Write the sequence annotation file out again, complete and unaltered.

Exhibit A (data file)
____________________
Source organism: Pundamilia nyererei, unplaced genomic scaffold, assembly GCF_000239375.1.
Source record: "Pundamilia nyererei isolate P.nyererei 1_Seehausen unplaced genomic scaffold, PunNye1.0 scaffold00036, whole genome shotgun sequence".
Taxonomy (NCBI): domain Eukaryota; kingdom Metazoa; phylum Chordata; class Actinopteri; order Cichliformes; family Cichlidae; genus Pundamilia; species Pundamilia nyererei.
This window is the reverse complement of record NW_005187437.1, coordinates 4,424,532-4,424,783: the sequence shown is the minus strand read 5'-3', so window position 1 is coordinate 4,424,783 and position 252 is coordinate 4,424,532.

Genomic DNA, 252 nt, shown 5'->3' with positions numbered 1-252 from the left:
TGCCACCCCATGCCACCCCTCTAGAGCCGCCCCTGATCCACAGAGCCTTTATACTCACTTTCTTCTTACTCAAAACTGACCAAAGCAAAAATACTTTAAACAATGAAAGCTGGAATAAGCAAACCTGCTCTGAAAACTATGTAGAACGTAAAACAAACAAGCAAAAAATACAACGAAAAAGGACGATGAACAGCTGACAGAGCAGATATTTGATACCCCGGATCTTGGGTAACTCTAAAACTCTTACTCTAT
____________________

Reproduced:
Source organism: Pundamilia nyererei, unplaced genomic scaffold, assembly GCF_000239375.1.
Source record: "Pundamilia nyererei isolate P.nyererei 1_Seehausen unplaced genomic scaffold, PunNye1.0 scaffold00036, whole genome shotgun sequence".
Taxonomy (NCBI): domain Eukaryota; kingdom Metazoa; phylum Chordata; class Actinopteri; order Cichliformes; family Cichlidae; genus Pundamilia; species Pundamilia nyererei.
This window is the reverse complement of record NW_005187437.1, coordinates 4,424,532-4,424,783: the sequence shown is the minus strand read 5'-3', so window position 1 is coordinate 4,424,783 and position 252 is coordinate 4,424,532.

Genomic DNA, 252 nt, shown 5'->3' with positions numbered 1-252 from the left:
TGCCACCCCATGCCACCCCTCTAGAGCCGCCCCTGATCCACAGAGCCTTTATACTCACTTTCTTCTTACTCAAAACTGACCAAAGCAAAAATACTTTAAACAATGAAAGCTGGAATAAGCAAACCTGCTCTGAAAACTATGTAGAACGTAAAACAAACAAGCAAAAAATACAACGAAAAAGGACGATGAACAGCTGACAGAGCAGATATTTGATACCCCGGATCTTGGGTAACTCTAAAACTCTTACTCTAT